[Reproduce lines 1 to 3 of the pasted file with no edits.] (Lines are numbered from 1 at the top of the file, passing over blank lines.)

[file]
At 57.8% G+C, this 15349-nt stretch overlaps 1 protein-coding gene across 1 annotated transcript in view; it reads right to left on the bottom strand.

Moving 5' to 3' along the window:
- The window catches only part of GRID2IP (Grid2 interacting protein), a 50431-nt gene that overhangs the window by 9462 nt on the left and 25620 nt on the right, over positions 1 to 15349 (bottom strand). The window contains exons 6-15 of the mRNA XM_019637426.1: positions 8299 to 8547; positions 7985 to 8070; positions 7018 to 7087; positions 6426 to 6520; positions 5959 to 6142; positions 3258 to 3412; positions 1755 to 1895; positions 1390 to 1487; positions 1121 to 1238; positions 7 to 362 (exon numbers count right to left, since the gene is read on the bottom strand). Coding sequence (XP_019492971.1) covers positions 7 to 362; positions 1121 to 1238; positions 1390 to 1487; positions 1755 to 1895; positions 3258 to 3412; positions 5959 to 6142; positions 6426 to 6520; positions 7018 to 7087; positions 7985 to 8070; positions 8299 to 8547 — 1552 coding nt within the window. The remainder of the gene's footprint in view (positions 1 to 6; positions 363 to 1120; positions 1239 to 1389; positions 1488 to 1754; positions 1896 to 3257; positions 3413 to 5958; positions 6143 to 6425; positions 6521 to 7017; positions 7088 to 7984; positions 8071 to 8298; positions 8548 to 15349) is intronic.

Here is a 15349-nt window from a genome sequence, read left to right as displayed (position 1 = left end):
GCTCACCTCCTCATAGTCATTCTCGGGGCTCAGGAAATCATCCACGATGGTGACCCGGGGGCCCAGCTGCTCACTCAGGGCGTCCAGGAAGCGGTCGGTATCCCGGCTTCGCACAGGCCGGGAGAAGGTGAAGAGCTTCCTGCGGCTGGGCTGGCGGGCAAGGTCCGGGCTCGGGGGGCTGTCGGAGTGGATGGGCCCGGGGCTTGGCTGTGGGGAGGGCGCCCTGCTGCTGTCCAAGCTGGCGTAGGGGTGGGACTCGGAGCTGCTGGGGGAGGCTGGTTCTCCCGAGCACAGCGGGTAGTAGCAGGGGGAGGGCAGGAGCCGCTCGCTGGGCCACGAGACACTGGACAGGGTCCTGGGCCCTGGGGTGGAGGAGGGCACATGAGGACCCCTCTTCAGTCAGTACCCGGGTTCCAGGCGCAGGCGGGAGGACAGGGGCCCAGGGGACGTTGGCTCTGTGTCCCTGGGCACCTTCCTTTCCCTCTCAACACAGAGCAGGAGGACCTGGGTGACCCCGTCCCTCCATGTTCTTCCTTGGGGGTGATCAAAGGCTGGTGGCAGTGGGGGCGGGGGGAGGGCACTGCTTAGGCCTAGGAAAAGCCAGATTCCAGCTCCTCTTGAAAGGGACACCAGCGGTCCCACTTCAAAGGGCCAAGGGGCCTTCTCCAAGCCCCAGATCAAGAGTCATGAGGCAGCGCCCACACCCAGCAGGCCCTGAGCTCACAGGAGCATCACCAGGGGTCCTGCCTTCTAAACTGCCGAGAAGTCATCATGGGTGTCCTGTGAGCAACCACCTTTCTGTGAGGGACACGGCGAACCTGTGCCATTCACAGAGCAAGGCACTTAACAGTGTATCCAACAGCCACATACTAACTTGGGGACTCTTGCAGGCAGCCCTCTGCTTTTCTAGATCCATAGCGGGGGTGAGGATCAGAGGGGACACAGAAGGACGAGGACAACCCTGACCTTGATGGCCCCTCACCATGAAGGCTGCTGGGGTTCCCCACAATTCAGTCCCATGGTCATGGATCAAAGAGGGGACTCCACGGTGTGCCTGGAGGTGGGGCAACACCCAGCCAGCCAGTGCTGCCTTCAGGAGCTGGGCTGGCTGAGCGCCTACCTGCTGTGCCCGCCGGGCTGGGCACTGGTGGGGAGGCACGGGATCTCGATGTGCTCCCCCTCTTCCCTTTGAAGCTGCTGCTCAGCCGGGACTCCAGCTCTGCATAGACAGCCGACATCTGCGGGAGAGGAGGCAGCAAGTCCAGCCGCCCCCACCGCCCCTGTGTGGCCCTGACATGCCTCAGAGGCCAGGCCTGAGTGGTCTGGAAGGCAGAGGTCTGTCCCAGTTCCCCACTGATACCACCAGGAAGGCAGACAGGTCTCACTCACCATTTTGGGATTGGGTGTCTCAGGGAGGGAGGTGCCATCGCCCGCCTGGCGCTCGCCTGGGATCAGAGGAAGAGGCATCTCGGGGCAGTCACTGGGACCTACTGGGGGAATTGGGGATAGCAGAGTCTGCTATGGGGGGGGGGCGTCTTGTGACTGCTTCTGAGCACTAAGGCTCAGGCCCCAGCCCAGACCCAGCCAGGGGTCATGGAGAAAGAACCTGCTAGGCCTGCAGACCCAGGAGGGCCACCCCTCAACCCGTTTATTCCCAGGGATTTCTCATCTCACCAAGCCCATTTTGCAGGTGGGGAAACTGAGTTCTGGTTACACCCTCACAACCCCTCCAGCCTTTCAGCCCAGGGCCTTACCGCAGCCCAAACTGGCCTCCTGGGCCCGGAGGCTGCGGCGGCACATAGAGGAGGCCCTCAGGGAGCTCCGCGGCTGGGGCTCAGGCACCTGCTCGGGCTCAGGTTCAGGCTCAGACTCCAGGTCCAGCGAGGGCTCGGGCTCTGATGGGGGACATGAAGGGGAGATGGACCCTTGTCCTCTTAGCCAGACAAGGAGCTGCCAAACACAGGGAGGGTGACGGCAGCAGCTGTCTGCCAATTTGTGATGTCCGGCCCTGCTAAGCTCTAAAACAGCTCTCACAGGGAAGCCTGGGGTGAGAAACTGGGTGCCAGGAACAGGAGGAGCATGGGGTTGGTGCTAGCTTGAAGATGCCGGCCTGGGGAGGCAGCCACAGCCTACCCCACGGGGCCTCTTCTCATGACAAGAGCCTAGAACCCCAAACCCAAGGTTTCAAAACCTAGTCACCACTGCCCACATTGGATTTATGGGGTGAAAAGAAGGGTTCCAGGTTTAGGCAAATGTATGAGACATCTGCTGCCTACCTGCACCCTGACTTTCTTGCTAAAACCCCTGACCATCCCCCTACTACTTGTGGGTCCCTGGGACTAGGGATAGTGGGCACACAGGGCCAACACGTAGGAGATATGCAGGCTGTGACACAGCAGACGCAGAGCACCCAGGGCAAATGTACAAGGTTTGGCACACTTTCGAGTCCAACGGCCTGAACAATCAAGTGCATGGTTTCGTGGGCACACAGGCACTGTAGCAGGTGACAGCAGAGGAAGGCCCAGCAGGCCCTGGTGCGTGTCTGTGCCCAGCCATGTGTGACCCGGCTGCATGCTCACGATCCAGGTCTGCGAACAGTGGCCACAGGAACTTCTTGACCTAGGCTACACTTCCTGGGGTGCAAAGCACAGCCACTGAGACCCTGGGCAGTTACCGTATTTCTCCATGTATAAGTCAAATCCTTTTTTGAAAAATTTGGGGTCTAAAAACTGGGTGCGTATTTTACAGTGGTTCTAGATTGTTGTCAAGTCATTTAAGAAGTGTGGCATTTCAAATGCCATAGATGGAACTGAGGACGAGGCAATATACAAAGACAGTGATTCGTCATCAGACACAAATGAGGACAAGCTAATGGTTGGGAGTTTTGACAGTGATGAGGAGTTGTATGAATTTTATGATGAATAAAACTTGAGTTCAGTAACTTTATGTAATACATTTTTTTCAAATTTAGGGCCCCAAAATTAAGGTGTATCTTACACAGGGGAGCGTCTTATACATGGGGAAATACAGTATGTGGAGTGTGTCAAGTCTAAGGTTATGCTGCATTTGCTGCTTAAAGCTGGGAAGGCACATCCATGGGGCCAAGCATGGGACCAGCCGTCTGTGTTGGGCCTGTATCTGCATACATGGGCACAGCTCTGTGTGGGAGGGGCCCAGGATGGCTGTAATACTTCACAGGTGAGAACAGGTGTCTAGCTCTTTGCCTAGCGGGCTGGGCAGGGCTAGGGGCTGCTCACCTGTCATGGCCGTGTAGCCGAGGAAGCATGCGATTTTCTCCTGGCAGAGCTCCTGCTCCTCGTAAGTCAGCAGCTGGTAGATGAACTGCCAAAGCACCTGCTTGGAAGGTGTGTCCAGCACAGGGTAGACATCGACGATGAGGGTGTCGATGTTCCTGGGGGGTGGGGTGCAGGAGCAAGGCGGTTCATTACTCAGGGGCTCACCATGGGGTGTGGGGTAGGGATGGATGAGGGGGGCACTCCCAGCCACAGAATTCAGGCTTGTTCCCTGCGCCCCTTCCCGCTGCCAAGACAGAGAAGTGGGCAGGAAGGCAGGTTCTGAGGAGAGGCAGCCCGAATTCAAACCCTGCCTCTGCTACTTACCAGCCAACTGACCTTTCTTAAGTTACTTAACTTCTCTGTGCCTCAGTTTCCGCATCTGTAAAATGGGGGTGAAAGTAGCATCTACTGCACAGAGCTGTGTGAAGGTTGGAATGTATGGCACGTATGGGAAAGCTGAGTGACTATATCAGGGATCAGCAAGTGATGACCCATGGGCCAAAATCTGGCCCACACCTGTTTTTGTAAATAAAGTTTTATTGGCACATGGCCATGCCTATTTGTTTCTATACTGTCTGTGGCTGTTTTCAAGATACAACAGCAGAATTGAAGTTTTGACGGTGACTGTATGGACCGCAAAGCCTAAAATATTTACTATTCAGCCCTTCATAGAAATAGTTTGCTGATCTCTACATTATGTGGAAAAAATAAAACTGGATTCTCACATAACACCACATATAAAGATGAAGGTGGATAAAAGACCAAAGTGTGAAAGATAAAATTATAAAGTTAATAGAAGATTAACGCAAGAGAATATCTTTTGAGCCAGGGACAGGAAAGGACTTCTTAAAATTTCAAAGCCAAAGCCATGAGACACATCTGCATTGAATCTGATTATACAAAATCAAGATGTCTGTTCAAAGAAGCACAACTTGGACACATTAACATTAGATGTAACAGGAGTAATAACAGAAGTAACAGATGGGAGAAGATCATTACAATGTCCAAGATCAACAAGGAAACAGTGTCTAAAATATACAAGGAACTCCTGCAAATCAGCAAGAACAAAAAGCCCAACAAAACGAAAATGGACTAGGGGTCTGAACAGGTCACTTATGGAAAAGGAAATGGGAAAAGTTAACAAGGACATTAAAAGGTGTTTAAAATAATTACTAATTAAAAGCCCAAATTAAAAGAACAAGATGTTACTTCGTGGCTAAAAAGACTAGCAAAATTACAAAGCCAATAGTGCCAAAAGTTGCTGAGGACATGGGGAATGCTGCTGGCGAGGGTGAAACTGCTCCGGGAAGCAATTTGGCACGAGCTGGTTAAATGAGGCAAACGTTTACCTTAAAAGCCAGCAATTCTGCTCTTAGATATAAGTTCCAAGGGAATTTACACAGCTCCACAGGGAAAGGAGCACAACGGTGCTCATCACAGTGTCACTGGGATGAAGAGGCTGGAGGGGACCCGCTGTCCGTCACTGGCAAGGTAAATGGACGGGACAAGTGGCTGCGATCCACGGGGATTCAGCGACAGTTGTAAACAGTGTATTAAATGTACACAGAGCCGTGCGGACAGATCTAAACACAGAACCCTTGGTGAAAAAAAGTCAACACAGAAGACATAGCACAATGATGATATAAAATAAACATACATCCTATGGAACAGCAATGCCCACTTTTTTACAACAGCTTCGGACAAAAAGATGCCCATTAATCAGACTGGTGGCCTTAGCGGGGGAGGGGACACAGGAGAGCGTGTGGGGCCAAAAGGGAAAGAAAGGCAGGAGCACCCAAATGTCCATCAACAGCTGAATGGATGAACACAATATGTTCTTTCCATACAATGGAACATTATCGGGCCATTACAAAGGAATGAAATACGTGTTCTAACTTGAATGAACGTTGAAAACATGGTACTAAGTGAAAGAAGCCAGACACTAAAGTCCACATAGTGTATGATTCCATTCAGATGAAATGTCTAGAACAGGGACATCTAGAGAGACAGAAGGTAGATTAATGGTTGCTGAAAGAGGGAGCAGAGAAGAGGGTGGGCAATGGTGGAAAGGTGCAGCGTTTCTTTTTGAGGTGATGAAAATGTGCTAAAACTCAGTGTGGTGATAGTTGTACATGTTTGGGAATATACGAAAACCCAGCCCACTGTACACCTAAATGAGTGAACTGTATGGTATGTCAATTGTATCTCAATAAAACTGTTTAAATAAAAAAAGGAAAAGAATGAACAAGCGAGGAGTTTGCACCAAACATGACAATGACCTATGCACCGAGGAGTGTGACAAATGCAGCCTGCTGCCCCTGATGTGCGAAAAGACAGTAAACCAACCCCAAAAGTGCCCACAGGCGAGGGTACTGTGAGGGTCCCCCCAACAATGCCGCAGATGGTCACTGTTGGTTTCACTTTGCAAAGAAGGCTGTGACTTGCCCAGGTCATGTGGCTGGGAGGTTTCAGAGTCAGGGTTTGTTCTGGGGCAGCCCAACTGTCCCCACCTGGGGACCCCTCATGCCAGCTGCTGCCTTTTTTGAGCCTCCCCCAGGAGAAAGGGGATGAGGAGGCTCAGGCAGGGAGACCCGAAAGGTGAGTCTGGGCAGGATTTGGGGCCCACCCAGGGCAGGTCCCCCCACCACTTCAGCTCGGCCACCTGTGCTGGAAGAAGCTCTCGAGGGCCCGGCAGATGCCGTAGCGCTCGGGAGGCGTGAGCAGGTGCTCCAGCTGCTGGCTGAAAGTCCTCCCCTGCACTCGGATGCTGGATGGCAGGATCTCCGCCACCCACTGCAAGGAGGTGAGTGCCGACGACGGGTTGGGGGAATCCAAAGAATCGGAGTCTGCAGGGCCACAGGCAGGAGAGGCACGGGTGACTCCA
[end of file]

At 57.8% G+C, this 15349-nt stretch overlaps 1 protein-coding gene across 1 annotated transcript in view; it reads right to left on the bottom strand.

Moving 5' to 3' along the window:
- The window catches only part of GRID2IP (Grid2 interacting protein), a 50431-nt gene that overhangs the window by 9462 nt on the left and 25620 nt on the right, over positions 1 to 15349 (bottom strand). The window contains exons 6-15 of the mRNA XM_019637426.1: positions 8299 to 8547; positions 7985 to 8070; positions 7018 to 7087; positions 6426 to 6520; positions 5959 to 6142; positions 3258 to 3412; positions 1755 to 1895; positions 1390 to 1487; positions 1121 to 1238; positions 7 to 362 (exon numbers count right to left, since the gene is read on the bottom strand). Coding sequence (XP_019492971.1) covers positions 7 to 362; positions 1121 to 1238; positions 1390 to 1487; positions 1755 to 1895; positions 3258 to 3412; positions 5959 to 6142; positions 6426 to 6520; positions 7018 to 7087; positions 7985 to 8070; positions 8299 to 8547 — 1552 coding nt within the window. The remainder of the gene's footprint in view (positions 1 to 6; positions 363 to 1120; positions 1239 to 1389; positions 1488 to 1754; positions 1896 to 3257; positions 3413 to 5958; positions 6143 to 6425; positions 6521 to 7017; positions 7088 to 7984; positions 8071 to 8298; positions 8548 to 15349) is intronic.